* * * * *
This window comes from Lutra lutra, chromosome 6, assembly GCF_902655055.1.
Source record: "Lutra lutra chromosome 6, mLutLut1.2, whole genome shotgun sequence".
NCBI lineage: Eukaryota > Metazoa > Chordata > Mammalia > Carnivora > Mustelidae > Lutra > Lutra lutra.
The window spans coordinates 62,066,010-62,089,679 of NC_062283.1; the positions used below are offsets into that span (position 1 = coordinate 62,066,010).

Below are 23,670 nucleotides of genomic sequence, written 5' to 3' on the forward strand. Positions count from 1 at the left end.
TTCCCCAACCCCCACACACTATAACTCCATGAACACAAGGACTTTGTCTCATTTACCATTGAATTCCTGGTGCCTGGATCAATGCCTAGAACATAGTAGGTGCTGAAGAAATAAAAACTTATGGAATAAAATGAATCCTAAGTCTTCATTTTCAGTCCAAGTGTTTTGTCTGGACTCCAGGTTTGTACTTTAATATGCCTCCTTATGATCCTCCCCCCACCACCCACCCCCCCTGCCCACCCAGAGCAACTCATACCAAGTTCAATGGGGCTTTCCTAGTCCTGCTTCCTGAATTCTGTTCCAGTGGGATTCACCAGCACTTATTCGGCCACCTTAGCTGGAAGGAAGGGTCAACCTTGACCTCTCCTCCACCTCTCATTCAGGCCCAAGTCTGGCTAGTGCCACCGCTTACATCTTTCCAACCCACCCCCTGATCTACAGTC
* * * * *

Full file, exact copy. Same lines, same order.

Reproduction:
This window comes from Lutra lutra, chromosome 6, assembly GCF_902655055.1.
Source record: "Lutra lutra chromosome 6, mLutLut1.2, whole genome shotgun sequence".
NCBI lineage: Eukaryota > Metazoa > Chordata > Mammalia > Carnivora > Mustelidae > Lutra > Lutra lutra.
The window spans coordinates 62,066,010-62,089,679 of NC_062283.1; the positions used below are offsets into that span (position 1 = coordinate 62,066,010).

Below are 23,670 nucleotides of genomic sequence, written 5' to 3' on the forward strand. Positions count from 1 at the left end.
TTCCCCAACCCCCACACACTATAACTCCATGAACACAAGGACTTTGTCTCATTTACCATTGAATTCCTGGTGCCTGGATCAATGCCTAGAACATAGTAGGTGCTGAAGAAATAAAAACTTATGGAATAAAATGAATCCTAAGTCTTCATTTTCAGTCCAAGTGTTTTGTCTGGACTCCAGGTTTGTACTTTAATATGCCTCCTTATGATCCTCCCCCCACCACCCACCCCCCCTGCCCACCCAGAGCAACTCATACCAAGTTCAATGGGGCTTTCCTAGTCCTGCTTCCTGAATTCTGTTCCAGTGGGATTCACCAGCACTTATTCGGCCACCTTAGCTGGAAGGAAGGGTCAACCTTGACCTCTCCTCCACCTCTCATTCAGGCCCAAGTCTGGCTAGTGCCACCGCTTACATCTTTCCAACCCACCCCCTGATCTACAGTC